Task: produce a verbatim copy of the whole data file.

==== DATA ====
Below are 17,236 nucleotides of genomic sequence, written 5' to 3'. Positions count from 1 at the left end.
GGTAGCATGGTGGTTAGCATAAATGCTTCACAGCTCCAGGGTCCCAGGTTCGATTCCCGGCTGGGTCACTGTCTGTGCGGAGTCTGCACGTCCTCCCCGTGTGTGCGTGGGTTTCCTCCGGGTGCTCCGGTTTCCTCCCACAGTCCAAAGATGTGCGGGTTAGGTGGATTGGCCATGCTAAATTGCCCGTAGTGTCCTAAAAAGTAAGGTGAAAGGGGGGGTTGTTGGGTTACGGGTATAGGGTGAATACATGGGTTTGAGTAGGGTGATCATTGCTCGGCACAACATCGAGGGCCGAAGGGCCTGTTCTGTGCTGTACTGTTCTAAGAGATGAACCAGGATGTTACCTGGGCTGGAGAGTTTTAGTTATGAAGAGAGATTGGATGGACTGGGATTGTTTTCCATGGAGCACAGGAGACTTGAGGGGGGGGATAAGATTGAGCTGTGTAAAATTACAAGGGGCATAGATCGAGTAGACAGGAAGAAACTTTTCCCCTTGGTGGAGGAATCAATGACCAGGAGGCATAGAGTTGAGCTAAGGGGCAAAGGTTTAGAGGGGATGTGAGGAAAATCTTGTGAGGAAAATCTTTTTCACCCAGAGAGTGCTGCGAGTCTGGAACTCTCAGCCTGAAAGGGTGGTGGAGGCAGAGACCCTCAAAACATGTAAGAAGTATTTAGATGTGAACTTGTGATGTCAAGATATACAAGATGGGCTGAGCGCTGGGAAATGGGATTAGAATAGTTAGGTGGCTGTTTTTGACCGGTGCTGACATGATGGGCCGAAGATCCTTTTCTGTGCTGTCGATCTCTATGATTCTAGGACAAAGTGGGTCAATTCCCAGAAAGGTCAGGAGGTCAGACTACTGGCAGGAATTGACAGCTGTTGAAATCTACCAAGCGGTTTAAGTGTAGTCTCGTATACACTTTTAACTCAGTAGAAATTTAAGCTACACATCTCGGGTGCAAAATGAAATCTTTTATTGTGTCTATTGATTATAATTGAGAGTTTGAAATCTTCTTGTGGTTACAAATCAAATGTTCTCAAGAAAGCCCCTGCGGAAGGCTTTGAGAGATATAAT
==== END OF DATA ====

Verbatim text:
Below are 17,236 nucleotides of genomic sequence, written 5' to 3'. Positions count from 1 at the left end.
GGTAGCATGGTGGTTAGCATAAATGCTTCACAGCTCCAGGGTCCCAGGTTCGATTCCCGGCTGGGTCACTGTCTGTGCGGAGTCTGCACGTCCTCCCCGTGTGTGCGTGGGTTTCCTCCGGGTGCTCCGGTTTCCTCCCACAGTCCAAAGATGTGCGGGTTAGGTGGATTGGCCATGCTAAATTGCCCGTAGTGTCCTAAAAAGTAAGGTGAAAGGGGGGGTTGTTGGGTTACGGGTATAGGGTGAATACATGGGTTTGAGTAGGGTGATCATTGCTCGGCACAACATCGAGGGCCGAAGGGCCTGTTCTGTGCTGTACTGTTCTAAGAGATGAACCAGGATGTTACCTGGGCTGGAGAGTTTTAGTTATGAAGAGAGATTGGATGGACTGGGATTGTTTTCCATGGAGCACAGGAGACTTGAGGGGGGGGATAAGATTGAGCTGTGTAAAATTACAAGGGGCATAGATCGAGTAGACAGGAAGAAACTTTTCCCCTTGGTGGAGGAATCAATGACCAGGAGGCATAGAGTTGAGCTAAGGGGCAAAGGTTTAGAGGGGATGTGAGGAAAATCTTGTGAGGAAAATCTTTTTCACCCAGAGAGTGCTGCGAGTCTGGAACTCTCAGCCTGAAAGGGTGGTGGAGGCAGAGACCCTCAAAACATGTAAGAAGTATTTAGATGTGAACTTGTGATGTCAAGATATACAAGATGGGCTGAGCGCTGGGAAATGGGATTAGAATAGTTAGGTGGCTGTTTTTGACCGGTGCTGACATGATGGGCCGAAGATCCTTTTCTGTGCTGTCGATCTCTATGATTCTAGGACAAAGTGGGTCAATTCCCAGAAAGGTCAGGAGGTCAGACTACTGGCAGGAATTGACAGCTGTTGAAATCTACCAAGCGGTTTAAGTGTAGTCTCGTATACACTTTTAACTCAGTAGAAATTTAAGCTACACATCTCGGGTGCAAAATGAAATCTTTTATTGTGTCTATTGATTATAATTGAGAGTTTGAAATCTTCTTGTGGTTACAAATCAAATGTTCTCAAGAAAGCCCCTGCGGAAGGCTTTGAGAGATATAAT